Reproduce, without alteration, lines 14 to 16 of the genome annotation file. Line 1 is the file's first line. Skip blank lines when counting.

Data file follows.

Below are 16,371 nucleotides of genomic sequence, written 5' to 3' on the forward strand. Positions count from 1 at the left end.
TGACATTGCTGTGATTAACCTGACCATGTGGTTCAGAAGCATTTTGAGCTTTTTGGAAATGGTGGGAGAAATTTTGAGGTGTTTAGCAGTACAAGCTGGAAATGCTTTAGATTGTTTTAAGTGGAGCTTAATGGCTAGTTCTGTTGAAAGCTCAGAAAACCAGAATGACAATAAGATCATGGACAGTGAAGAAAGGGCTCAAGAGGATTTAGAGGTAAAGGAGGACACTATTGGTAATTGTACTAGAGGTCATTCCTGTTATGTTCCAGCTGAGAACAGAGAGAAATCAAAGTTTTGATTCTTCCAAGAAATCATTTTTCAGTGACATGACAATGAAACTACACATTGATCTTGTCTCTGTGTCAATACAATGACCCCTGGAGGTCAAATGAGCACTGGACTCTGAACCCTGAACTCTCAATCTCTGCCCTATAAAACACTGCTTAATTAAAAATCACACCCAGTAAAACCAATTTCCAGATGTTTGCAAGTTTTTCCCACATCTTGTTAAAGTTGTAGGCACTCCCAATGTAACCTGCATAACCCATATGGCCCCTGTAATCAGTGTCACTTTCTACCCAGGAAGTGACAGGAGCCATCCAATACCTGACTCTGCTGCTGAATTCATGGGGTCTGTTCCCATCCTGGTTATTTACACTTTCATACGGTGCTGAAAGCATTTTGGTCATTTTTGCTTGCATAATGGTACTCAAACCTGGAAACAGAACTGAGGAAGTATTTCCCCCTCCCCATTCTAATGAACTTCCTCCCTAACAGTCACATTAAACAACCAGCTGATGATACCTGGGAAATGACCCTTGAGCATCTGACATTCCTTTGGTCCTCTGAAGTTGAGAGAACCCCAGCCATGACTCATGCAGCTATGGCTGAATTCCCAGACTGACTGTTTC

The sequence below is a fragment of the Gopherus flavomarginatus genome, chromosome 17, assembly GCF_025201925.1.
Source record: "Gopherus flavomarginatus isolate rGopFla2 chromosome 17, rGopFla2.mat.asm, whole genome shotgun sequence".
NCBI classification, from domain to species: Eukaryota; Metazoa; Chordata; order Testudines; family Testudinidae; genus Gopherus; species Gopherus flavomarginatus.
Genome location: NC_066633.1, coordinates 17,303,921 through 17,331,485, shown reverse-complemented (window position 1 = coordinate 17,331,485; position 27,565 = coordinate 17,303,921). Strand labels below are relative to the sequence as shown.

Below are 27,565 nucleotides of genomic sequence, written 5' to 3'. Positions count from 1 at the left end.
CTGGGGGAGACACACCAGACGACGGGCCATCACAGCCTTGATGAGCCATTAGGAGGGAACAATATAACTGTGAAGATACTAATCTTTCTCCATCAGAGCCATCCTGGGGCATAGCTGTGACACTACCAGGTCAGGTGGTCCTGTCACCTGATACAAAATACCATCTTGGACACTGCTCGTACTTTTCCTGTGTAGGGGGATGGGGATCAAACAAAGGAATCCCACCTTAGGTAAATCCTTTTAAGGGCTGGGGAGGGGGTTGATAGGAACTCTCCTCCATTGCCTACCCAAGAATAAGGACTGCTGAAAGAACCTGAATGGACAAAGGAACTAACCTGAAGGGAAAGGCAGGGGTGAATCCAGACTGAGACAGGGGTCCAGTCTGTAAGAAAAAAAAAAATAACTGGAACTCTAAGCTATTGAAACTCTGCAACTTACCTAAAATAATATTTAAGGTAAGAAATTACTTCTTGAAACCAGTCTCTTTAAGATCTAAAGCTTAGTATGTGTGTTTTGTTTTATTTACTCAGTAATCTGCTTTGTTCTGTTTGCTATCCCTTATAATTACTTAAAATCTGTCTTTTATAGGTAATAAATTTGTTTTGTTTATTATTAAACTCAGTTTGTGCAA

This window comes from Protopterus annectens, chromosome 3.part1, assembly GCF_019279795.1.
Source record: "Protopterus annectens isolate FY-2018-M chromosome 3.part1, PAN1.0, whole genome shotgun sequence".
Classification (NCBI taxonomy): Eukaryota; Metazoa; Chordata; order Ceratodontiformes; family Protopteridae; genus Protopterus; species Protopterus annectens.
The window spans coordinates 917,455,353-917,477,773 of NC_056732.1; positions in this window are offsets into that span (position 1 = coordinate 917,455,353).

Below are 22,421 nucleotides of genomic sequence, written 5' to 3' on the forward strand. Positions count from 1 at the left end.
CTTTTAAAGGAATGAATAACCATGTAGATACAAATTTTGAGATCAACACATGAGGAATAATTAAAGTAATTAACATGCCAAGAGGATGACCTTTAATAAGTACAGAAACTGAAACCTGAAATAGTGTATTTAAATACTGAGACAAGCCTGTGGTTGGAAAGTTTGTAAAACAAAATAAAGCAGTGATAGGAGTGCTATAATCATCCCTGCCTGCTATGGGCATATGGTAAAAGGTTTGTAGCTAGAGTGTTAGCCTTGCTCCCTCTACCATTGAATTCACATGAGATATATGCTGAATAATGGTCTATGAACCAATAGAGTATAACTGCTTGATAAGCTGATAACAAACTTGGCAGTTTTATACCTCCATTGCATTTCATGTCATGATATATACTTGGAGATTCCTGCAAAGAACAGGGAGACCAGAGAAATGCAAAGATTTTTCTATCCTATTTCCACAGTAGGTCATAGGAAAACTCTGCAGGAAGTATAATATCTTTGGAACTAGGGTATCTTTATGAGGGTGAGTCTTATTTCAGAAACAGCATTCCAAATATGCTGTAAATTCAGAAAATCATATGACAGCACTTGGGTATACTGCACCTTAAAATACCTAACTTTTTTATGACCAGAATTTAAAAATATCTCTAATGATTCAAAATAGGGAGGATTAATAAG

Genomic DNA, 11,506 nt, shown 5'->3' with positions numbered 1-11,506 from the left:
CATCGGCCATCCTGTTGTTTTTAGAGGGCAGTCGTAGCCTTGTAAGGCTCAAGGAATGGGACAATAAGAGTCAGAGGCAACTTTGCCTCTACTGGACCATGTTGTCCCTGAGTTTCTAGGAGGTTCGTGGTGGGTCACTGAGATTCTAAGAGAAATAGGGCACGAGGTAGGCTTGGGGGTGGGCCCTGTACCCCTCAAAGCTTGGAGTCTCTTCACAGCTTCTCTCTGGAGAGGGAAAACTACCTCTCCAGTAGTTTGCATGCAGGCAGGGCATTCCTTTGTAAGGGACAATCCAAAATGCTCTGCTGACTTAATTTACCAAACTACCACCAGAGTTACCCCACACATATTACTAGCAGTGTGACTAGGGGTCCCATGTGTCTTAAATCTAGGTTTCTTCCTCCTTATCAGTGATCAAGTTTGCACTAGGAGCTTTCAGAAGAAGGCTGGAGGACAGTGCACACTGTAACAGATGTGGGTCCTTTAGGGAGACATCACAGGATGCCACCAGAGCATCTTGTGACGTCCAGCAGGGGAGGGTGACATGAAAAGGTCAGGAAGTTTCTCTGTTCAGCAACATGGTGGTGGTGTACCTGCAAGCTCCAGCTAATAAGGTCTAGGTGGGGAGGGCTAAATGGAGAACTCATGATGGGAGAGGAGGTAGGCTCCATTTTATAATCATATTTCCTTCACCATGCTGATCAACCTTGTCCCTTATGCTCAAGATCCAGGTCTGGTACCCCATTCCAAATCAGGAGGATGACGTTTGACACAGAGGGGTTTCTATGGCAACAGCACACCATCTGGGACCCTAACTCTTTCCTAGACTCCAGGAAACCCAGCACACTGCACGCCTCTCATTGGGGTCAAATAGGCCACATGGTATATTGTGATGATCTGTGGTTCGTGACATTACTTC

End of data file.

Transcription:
CTTTTAAAGGAATGAATAACCATGTAGATACAAATTTTGAGATCAACACATGAGGAATAATTAAAGTAATTAACATGCCAAGAGGATGACCTTTAATAAGTACAGAAACTGAAACCTGAAATAGTGTATTTAAATACTGAGACAAGCCTGTGGTTGGAAAGTTTGTAAAACAAAATAAAGCAGTGATAGGAGTGCTATAATCATCCCTGCCTGCTATGGGCATATGGTAAAAGGTTTGTAGCTAGAGTGTTAGCCTTGCTCCCTCTACCATTGAATTCACATGAGATATATGCTGAATAATGGTCTATGAACCAATAGAGTATAACTGCTTGATAAGCTGATAACAAACTTGGCAGTTTTATACCTCCATTGCATTTCATGTCATGATATATACTTGGAGATTCCTGCAAAGAACAGGGAGACCAGAGAAATGCAAAGATTTTTCTATCCTATTTCCACAGTAGGTCATAGGAAAACTCTGCAGGAAGTATAATATCTTTGGAACTAGGGTATCTTTATGAGGGTGAGTCTTATTTCAGAAACAGCATTCCAAATATGCTGTAAATTCAGAAAATCATATGACAGCACTTGGGTATACTGCACCTTAAAATACCTAACTTTTTTATGACCAGAATTTAAAAATATCTCTAATGATTCAAAATAGGGAGGATTAATAAG

Genomic DNA, 11,506 nt, shown 5'->3' with positions numbered 1-11,506 from the left:
CATCGGCCATCCTGTTGTTTTTAGAGGGCAGTCGTAGCCTTGTAAGGCTCAAGGAATGGGACAATAAGAGTCAGAGGCAACTTTGCCTCTACTGGACCATGTTGTCCCTGAGTTTCTAGGAGGTTCGTGGTGGGTCACTGAGATTCTAAGAGAAATAGGGCACGAGGTAGGCTTGGGGGTGGGCCCTGTACCCCTCAAAGCTTGGAGTCTCTTCACAGCTTCTCTCTGGAGAGGGAAAACTACCTCTCCAGTAGTTTGCATGCAGGCAGGGCATTCCTTTGTAAGGGACAATCCAAAATGCTCTGCTGACTTAATTTACCAAACTACCACCAGAGTTACCCCACACATATTACTAGCAGTGTGACTAGGGGTCCCATGTGTCTTAAATCTAGGTTTCTTCCTCCTTATCAGTGATCAAGTTTGCACTAGGAGCTTTCAGAAGAAGGCTGGAGGACAGTGCACACTGTAACAGATGTGGGTCCTTTAGGGAGACATCACAGGATGCCACCAGAGCATCTTGTGACGTCCAGCAGGGGAGGGTGACATGAAAAGGTCAGGAAGTTTCTCTGTTCAGCAACATGGTGGTGGTGTACCTGCAAGCTCCAGCTAATAAGGTCTAGGTGGGGAGGGCTAAATGGAGAACTCATGATGGGAGAGGAGGTAGGCTCCATTTTATAATCATATTTCCTTCACCATGCTGATCAACCTTGTCCCTTATGCTCAAGATCCAGGTCTGGTACCCCATTCCAAATCAGGAGGATGACGTTTGACACAGAGGGGTTTCTATGGCAACAGCACACCATCTGGGACCCTAACTCTTTCCTAGACTCCAGGAAACCCAGCACACTGCACGCCTCTCATTGGGGTCAAATAGGCCACATGGTATATTGTGATGATCTGTGGTTCGTGACATTACTTC